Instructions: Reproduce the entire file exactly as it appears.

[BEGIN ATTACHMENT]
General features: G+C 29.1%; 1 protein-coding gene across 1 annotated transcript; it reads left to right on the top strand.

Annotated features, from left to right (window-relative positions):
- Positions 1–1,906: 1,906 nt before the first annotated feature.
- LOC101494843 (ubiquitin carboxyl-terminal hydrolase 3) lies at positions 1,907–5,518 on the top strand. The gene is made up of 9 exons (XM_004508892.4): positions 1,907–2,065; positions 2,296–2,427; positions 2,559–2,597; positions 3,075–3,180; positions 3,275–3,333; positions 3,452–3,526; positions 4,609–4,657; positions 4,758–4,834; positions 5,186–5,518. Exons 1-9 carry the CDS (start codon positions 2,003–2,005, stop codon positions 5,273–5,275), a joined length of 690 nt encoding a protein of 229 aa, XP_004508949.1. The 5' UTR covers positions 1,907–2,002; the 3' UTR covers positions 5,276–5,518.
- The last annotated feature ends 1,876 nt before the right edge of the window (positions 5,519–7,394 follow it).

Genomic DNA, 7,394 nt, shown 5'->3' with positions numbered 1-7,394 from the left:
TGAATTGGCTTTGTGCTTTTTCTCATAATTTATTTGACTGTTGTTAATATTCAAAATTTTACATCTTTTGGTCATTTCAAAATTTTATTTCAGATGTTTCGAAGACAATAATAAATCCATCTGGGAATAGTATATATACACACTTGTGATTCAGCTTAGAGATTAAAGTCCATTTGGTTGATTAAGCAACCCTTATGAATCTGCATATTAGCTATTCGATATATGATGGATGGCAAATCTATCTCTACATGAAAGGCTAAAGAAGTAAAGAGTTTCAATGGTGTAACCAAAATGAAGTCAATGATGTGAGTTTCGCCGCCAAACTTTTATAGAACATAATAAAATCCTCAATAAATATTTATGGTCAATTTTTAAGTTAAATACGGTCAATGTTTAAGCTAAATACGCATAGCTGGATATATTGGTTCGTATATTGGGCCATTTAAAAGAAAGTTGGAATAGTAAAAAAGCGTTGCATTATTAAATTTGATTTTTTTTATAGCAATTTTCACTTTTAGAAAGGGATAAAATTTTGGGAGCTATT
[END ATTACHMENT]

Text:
General features: G+C 29.1%; 1 protein-coding gene across 1 annotated transcript; it reads left to right on the top strand.

Annotated features, from left to right (window-relative positions):
- Positions 1–1,906: 1,906 nt before the first annotated feature.
- LOC101494843 (ubiquitin carboxyl-terminal hydrolase 3) lies at positions 1,907–5,518 on the top strand. The gene is made up of 9 exons (XM_004508892.4): positions 1,907–2,065; positions 2,296–2,427; positions 2,559–2,597; positions 3,075–3,180; positions 3,275–3,333; positions 3,452–3,526; positions 4,609–4,657; positions 4,758–4,834; positions 5,186–5,518. Exons 1-9 carry the CDS (start codon positions 2,003–2,005, stop codon positions 5,273–5,275), a joined length of 690 nt encoding a protein of 229 aa, XP_004508949.1. The 5' UTR covers positions 1,907–2,002; the 3' UTR covers positions 5,276–5,518.
- The last annotated feature ends 1,876 nt before the right edge of the window (positions 5,519–7,394 follow it).

Genomic DNA, 7,394 nt, shown 5'->3' with positions numbered 1-7,394 from the left:
TGAATTGGCTTTGTGCTTTTTCTCATAATTTATTTGACTGTTGTTAATATTCAAAATTTTACATCTTTTGGTCATTTCAAAATTTTATTTCAGATGTTTCGAAGACAATAATAAATCCATCTGGGAATAGTATATATACACACTTGTGATTCAGCTTAGAGATTAAAGTCCATTTGGTTGATTAAGCAACCCTTATGAATCTGCATATTAGCTATTCGATATATGATGGATGGCAAATCTATCTCTACATGAAAGGCTAAAGAAGTAAAGAGTTTCAATGGTGTAACCAAAATGAAGTCAATGATGTGAGTTTCGCCGCCAAACTTTTATAGAACATAATAAAATCCTCAATAAATATTTATGGTCAATTTTTAAGTTAAATACGGTCAATGTTTAAGCTAAATACGCATAGCTGGATATATTGGTTCGTATATTGGGCCATTTAAAAGAAAGTTGGAATAGTAAAAAAGCGTTGCATTATTAAATTTGATTTTTTTTATAGCAATTTTCACTTTTAGAAAGGGATAAAATTTTGGGAGCTATT